Wolves 0 Manchester United 3: Ferdinand flourishes in cameo role as new midfield general

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It was not a performance that will prompt Sir Alex Ferguson to end his search for the new Roy Keane but Rio Ferdinand's metamorphosis yesterday into a commanding central midfielder may strengthen the Manchester United manager's conviction that he can allow the final two days of the transfer window to pass without additional funds from Malcolm Glazer.

United eased into the fifth round of the FA Cup on a bitterly cold evening in Wolverhampton as the Wanderers produced a performance that was the total of their ageing, Championship parts. Two goals from Kieran Richardson and one from Louis Saha brought United a fourth consecutive victory and confirmation that they are approaching their domestic chores with dutiful intent, though it was Ferdinand who offered his manager the greatest comfort.

Shorn of several midfield options Ferguson has scoured Europe in his search for a replacement this month. Yet in Ferdinand, a player whose midfield capabilities he had previously dismissed as a joke, Ferguson may have an alternative at his disposal already.

Glenn Hoddle, the Wolves manager, had portrayed his team selection as an adventurous 4-3-3 before kick off but the reality was an isolated lone striker in Carl Cort, who received scant service from a five-man midfield conspicuous only by its appalling distribution of the ball.

For his part, Ferguson must have surprised even himself by having to field Ferdinand alongside Wayne Rooney in central midfield. Only 10 days earlier, following a late cameo against non-League Burton Albion, the United manager was asked if the England international had a future in that role. "Not a chance," he replied, and though United's options have been restricted by injury, Ferdinand's selection does not indicate a vote of confidence in Darren Fletcher and Alan Smith, both of whom started on the bench.

Ferdinand justified his place with an accomplished performance against Wolves' veteran trio of Darren Anderton, Paul Ince and Mark Kennedy, who were made to look as though time had finally caught up with them all. Anderton, in particular, had a dreadful afternoon. Pedestrian and careless in possession, the former Tottenham man was spared further humiliation when he was withdrawn at the interval along with the equally poor Seol Ki-Hyeon.

Hoddle's half-time changes were both justified and successful, Colin Cameron and Mark Davies becoming integral parts of an improved home display, but by then Wolves' interest in the FA Cup was over.

United have emphasised their increased focus on domestic cup competitions in 2006 with early goals against Burton in the FA Cup third-round replay and Blackburn Rovers in the Carling Cup semi-final second leg at Old Trafford on Wednesday. That sequence continued at Molineux when, with only six minutes gone, Richardson established a lead that was never threatened.

Wolves' failure to close down a swaggering United team was evident from the opening exchanges, when Saha turned the left-back Lee Naylor too easily and delivered a low cross that Joleon Lescott deflected into the path of Richardson. With the home crowd taunting his every touch on account of a season spent on loan at West Bromwich Albion, the midfielder required no further invitation to beat Stefan Postma with ease from 18 yards.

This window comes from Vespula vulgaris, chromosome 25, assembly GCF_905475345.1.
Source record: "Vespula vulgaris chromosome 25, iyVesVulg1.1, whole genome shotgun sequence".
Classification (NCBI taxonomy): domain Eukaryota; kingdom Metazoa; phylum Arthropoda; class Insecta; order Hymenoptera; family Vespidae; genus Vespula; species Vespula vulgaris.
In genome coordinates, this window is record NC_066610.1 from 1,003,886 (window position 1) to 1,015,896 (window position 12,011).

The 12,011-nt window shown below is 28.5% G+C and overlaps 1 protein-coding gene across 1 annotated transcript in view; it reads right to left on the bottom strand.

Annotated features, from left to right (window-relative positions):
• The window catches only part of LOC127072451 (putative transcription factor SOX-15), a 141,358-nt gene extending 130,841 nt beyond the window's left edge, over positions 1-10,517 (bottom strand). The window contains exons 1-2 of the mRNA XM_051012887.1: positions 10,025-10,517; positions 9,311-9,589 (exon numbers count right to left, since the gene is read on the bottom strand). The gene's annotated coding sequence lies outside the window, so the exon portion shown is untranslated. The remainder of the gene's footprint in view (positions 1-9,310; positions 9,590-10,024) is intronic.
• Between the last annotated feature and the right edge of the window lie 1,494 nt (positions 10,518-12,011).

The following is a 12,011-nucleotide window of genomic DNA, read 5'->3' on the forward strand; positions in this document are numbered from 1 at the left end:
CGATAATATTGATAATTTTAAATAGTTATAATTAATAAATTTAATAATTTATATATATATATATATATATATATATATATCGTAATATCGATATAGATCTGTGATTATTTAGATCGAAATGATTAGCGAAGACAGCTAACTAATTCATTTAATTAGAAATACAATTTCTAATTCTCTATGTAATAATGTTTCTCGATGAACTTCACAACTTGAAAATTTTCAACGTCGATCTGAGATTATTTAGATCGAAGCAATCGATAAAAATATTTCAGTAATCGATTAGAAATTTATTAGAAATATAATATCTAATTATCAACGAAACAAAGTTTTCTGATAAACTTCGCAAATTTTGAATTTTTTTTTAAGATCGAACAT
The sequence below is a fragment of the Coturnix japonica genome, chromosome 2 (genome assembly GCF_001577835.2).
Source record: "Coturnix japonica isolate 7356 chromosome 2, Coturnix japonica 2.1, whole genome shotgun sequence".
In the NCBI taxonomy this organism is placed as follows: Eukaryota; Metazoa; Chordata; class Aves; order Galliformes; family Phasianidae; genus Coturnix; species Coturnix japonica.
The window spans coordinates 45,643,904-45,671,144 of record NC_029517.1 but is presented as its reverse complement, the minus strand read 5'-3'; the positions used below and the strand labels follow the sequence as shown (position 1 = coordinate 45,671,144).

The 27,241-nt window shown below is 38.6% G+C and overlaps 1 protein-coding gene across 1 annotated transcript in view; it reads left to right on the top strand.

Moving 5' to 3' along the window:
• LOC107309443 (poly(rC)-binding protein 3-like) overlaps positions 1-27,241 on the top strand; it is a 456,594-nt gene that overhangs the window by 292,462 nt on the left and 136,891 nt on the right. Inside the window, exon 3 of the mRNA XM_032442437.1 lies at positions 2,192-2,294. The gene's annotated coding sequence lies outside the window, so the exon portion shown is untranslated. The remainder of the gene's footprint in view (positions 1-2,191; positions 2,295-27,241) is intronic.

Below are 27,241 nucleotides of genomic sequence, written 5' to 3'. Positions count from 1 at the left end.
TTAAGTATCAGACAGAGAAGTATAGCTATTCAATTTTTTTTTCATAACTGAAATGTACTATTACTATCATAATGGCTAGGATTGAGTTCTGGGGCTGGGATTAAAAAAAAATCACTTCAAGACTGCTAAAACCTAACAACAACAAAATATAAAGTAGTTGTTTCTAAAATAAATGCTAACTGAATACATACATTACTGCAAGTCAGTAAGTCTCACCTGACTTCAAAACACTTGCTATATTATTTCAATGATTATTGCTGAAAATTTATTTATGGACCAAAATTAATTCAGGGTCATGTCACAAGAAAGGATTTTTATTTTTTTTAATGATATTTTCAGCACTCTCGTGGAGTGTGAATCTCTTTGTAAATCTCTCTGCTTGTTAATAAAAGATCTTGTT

Cort had a rare chance to equalise three minutes later when he rose between Ferdinand and Wes Brown to head Kennedy's left-wing cross a yard over Edwin van der Sar's goal and, but for a brief spell of aerial pressure that tested a United defence containing the debutant Nemanja Vidic, there was nothing to inspire Molineux. The £7.2m Serb produced a decent first start for his new club, though he will have to encounter more potent opposition than this to prove himself a worthy acquisition.

Vidic, who was booked for a cynical body-check on Kenny Miller in the second half and occasionally required the insurance policy of Ferdinand to cover his hasty runs out of position, helped seal the victory in first-half stoppage time with a long clearance that exposed a static home defence. Saha was played onside by Gabor Gyepes as the ball dropped over the top and he dispatched an emphatic finish beyond Postma before the old gold rearguard had finished looking for an offside flag to rescue their indecision.

Though a reorganised Wolves began the second half with more intent, it required only seven minutes for United's energy and penetration to pay dividends again. The busy Park Ji-Sung bustled his way past Naylor on the right and somehow managed to cut the ball back for Ruud van Nistelrooy while being pushed over the byline. The Dutch striker then produced a nonchalant chip across the penalty area and Richardson, ghosting in at the back post, headed an outstanding team goal into the bottom corner.

It was a scoreline that reflected the visitors' superiority and, though Cort and new Polish signing Tomasz Frankowski went close late, only the crossbar denied Van Nistelrooy a fourth in the 85th minute as United strolled into the fifth round.

Goals: Richardson (6) 0-1; Saha (45) 0-2; Richardson (52) 0-3.

Wolverhampton Wanderers (4-5-1): Postma; Edwards, Gyepes, Lescott, Naylor; Seol (Cameron, h-t), Anderton (Davies, h-t), Ince, Kennedy, Miller; Cort (Frankowski, 64). Substitutes not used: Craddock, Ganea.

Manchester United (4-1-3-2): Van der Sar; Neville, Vidic, Brown (Smith, 57), Silvestre; Ferdinand; Park, Rooney, Richardson (Evra, 65); Van Nistelrooy, Saha (Fletcher, 65). Substitutes not used: Howard (gk), Bardsley.

Referee: U Rennie (South Yorkshire)

Booked: Manchester United Vidic, Neville. Man of the match: Ferdinand.

Attendance: 28,333.

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